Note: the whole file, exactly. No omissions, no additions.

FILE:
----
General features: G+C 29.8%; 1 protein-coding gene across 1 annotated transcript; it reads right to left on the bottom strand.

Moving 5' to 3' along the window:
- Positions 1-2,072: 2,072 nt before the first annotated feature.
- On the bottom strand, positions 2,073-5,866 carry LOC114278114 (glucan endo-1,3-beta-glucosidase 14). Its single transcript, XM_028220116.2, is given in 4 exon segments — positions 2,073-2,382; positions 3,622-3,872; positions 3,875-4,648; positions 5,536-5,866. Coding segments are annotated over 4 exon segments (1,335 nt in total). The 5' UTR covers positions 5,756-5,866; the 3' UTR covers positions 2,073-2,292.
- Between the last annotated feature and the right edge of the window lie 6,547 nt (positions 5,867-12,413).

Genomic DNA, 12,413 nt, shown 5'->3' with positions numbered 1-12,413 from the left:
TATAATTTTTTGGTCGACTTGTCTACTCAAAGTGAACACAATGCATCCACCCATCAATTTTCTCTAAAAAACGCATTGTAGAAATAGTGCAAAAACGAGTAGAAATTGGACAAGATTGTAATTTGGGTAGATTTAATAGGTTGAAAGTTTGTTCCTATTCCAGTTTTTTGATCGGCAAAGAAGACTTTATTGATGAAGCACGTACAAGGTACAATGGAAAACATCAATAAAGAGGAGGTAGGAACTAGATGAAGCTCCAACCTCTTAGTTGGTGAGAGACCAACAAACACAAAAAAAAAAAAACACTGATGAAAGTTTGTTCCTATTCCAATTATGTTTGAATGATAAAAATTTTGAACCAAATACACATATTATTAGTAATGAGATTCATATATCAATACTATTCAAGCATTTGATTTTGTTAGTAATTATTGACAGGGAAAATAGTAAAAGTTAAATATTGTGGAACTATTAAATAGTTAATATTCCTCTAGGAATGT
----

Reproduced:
General features: G+C 29.8%; 1 protein-coding gene across 1 annotated transcript; it reads right to left on the bottom strand.

Moving 5' to 3' along the window:
- Positions 1-2,072: 2,072 nt before the first annotated feature.
- On the bottom strand, positions 2,073-5,866 carry LOC114278114 (glucan endo-1,3-beta-glucosidase 14). Its single transcript, XM_028220116.2, is given in 4 exon segments — positions 2,073-2,382; positions 3,622-3,872; positions 3,875-4,648; positions 5,536-5,866. Coding segments are annotated over 4 exon segments (1,335 nt in total). The 5' UTR covers positions 5,756-5,866; the 3' UTR covers positions 2,073-2,292.
- Between the last annotated feature and the right edge of the window lie 6,547 nt (positions 5,867-12,413).

Genomic DNA, 12,413 nt, shown 5'->3' with positions numbered 1-12,413 from the left:
TATAATTTTTTGGTCGACTTGTCTACTCAAAGTGAACACAATGCATCCACCCATCAATTTTCTCTAAAAAACGCATTGTAGAAATAGTGCAAAAACGAGTAGAAATTGGACAAGATTGTAATTTGGGTAGATTTAATAGGTTGAAAGTTTGTTCCTATTCCAGTTTTTTGATCGGCAAAGAAGACTTTATTGATGAAGCACGTACAAGGTACAATGGAAAACATCAATAAAGAGGAGGTAGGAACTAGATGAAGCTCCAACCTCTTAGTTGGTGAGAGACCAACAAACACAAAAAAAAAAAAACACTGATGAAAGTTTGTTCCTATTCCAATTATGTTTGAATGATAAAAATTTTGAACCAAATACACATATTATTAGTAATGAGATTCATATATCAATACTATTCAAGCATTTGATTTTGTTAGTAATTATTGACAGGGAAAATAGTAAAAGTTAAATATTGTGGAACTATTAAATAGTTAATATTCCTCTAGGAATGT